But in the 20th century, a growing body of historians suggested that the provincial hero unceremoniously ambushed and attacked Iroquois forces who were not about to attack colonists instead, and yet others believe he actually blew himself up in a drunken stupor rather than in strategic battle. This tenuous debate eventually paved the way for a new historical event to commemorate, hopefully, one that would produce less controversy and, well, embarrassment.
Enter the Rebellions of 1837 and Patriots Day. Under Quebec Premier Bernard Landry's administration, Fête de Dollard was replaced with Journée des patriotes in 2003 "to underline the importance of the struggle of the patriots of 1837–1838 for the national recognition of our people, for its political liberty and to obtain a democratic system of government," as per an official Quebec Government administrative decree published November 20, 2002.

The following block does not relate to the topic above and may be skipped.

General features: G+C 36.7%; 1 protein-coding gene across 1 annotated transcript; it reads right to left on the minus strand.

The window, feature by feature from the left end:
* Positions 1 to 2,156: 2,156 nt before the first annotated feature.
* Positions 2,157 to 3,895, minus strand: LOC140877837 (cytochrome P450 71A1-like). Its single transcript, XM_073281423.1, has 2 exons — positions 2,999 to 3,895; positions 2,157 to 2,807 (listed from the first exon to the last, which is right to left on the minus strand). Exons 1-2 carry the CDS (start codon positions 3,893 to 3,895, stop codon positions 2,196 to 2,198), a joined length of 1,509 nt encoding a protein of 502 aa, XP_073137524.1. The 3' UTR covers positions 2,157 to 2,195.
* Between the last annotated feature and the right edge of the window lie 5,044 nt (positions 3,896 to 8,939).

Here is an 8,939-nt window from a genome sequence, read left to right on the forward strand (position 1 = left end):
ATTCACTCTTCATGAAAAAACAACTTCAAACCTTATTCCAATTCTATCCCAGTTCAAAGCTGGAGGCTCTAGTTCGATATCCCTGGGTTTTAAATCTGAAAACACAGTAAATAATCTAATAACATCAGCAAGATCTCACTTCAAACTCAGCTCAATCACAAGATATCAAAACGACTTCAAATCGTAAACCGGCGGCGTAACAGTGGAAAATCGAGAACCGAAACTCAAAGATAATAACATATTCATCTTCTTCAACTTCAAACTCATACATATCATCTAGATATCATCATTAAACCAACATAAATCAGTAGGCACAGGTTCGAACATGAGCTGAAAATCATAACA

Of course, political motivations were at the forefront seeing as Landry's party platform is centered on separation of Quebec from Canada. But the Rebellions didn't only involve native French speakers.
Putting political manipulations and potential revisionist history aside, Landry's administration makes a great point, and by extension, Quebec makes a poignant statement.
The government at the time was corrupt and did not represent the needs of the people, whether they were French or English speakers. So the people rose up, demanding fair representation. It's almost surprising that the rest of Canada hasn't followed suit and replaced Victoria Day with Patriots Day or at the very least honor them side by side. It's historical moments like the Rebellions that shaped Canada into what it is today. A democratic nation.